“More than half a century before the Mayflower made a chance call into port, Plymouth had played its part in North American history. Many Plymothians had been instrumental in opening up the New World and the first Englishmen to trade across the Atlantic were the Hawkins family of Plymouth.”
This placard in the Mayflower Museum doesn’t clarify the Hawkins family’s role in “opening up the New World”.
William Hawkins was a merchant, shipowner and sea captain for King Henry VIII. He is best known as the first Englishman to sail to the South Americas in about 1527 and the West Coast of Africa in 1532.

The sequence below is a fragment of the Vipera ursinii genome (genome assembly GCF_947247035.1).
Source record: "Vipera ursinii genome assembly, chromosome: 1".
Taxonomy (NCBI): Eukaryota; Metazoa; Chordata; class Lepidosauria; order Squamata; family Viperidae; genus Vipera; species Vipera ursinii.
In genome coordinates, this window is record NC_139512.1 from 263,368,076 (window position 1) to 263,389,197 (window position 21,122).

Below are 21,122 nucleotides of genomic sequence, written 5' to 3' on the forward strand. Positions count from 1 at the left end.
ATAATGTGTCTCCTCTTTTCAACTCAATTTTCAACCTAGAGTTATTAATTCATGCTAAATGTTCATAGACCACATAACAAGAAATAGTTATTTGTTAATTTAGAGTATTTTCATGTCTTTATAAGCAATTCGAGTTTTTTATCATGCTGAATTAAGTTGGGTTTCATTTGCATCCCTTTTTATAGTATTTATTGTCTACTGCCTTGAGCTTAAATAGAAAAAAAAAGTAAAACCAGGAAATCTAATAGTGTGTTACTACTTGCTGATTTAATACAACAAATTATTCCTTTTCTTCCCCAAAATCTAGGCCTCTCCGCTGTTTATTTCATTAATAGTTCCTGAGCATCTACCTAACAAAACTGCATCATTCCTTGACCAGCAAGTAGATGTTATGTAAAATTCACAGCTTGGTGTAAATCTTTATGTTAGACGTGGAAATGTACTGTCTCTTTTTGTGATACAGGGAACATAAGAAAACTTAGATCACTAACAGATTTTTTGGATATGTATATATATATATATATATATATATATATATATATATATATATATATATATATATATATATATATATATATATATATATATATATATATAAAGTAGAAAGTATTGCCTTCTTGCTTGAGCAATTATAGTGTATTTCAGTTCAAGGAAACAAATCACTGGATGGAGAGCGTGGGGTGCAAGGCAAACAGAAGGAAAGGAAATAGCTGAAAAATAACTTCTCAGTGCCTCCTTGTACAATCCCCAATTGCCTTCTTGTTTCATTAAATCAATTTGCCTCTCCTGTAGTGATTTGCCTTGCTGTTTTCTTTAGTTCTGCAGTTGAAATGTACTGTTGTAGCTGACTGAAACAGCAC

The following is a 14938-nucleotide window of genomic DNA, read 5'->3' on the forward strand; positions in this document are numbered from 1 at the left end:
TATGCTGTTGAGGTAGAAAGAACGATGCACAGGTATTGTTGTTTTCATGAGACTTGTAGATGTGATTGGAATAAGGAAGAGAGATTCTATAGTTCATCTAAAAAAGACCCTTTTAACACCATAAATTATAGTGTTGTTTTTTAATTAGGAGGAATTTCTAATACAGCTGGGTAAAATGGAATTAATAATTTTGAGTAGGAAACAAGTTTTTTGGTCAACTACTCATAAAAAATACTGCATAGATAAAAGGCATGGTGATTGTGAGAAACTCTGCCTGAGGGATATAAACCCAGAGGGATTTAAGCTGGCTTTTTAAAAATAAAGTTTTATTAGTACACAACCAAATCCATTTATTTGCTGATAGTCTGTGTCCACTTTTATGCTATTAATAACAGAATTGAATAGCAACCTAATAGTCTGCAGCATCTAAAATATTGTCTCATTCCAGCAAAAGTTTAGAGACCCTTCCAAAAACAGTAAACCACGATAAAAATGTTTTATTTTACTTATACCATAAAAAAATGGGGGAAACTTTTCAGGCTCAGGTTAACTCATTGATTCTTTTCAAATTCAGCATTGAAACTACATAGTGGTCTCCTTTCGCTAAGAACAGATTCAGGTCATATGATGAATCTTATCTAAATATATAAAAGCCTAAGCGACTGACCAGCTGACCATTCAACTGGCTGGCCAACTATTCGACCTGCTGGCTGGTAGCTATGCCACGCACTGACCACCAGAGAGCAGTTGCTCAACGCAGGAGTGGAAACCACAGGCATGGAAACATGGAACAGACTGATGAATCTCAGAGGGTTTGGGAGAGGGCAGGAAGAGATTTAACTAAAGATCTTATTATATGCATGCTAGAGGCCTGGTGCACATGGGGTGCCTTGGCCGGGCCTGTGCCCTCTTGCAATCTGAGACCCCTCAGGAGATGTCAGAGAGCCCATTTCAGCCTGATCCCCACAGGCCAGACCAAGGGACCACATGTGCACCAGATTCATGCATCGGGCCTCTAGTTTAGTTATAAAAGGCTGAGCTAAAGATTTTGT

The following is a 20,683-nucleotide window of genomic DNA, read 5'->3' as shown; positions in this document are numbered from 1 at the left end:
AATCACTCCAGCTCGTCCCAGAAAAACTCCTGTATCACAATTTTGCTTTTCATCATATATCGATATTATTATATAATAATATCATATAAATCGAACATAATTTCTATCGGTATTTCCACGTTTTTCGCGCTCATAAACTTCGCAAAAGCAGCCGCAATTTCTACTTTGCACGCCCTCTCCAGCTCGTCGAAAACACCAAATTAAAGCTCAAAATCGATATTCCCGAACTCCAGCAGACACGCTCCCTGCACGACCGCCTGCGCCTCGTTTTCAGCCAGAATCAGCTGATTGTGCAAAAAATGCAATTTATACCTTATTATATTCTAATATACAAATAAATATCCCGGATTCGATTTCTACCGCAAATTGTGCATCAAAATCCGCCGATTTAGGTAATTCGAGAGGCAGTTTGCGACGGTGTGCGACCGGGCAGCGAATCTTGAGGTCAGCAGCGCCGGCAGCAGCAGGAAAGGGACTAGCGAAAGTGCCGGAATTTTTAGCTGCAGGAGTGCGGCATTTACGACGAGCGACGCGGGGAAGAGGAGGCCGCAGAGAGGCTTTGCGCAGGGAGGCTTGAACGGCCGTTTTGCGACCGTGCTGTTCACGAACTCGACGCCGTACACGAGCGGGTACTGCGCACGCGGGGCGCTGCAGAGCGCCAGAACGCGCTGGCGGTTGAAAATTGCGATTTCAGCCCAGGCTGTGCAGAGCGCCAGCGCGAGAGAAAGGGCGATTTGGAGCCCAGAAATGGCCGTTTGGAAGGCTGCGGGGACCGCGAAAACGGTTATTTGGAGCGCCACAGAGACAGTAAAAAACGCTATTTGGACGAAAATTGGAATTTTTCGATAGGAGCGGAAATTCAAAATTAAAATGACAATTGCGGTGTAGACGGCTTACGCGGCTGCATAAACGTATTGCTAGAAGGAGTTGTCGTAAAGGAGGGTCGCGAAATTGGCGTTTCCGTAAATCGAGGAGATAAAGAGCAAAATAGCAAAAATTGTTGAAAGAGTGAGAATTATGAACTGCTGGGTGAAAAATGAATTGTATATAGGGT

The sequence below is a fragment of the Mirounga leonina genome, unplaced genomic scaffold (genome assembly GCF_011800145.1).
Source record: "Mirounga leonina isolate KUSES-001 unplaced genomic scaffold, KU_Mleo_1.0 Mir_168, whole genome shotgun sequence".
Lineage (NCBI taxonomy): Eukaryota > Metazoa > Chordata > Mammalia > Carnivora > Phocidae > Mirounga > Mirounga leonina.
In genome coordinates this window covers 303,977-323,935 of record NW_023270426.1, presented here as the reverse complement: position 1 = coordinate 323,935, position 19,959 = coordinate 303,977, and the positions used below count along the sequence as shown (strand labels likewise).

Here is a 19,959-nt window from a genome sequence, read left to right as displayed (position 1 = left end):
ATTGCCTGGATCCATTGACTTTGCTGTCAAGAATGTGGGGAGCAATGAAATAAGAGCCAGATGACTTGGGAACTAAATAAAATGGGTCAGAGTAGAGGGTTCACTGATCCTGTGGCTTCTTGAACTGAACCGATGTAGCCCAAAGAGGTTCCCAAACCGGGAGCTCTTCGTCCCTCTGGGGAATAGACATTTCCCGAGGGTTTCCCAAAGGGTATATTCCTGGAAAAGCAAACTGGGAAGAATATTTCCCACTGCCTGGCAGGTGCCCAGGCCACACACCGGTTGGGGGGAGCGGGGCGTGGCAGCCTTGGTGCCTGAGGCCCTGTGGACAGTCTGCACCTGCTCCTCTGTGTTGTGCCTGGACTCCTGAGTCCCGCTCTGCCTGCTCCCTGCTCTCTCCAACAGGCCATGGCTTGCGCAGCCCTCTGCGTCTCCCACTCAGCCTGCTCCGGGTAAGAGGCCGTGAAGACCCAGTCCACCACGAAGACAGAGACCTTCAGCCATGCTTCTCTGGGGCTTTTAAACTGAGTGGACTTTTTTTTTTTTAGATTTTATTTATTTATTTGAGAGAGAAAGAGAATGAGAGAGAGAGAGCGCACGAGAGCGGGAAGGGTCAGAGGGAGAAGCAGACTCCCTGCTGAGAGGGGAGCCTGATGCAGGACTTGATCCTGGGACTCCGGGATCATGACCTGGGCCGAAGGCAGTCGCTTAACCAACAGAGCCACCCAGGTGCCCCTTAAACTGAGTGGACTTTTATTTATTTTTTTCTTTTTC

His eldest son, William, though he was also involved in shipping, is far less famous than the younger son, Sir (Admiral) John Hawkins.
Sir John Hawkins is credited as the founder of the English triangular trade in African slaves. It is also claimed by some historians1, that the failure of the third of his infamous slaving expeditions (1567-69), highlighted the need for English traders to acquire colonial bases on the African coast and in the Caribbean/ North America.
The Mayflower Museum draws attention to the pre-Mayflower history of Plymouth and the Hawkins only to then leave out the most important fact that they traded in slaves.
1 Davis, D. B, (1970) ‘The problem of slavery in Western Culture’, Middlesex, Penguine Books, p.150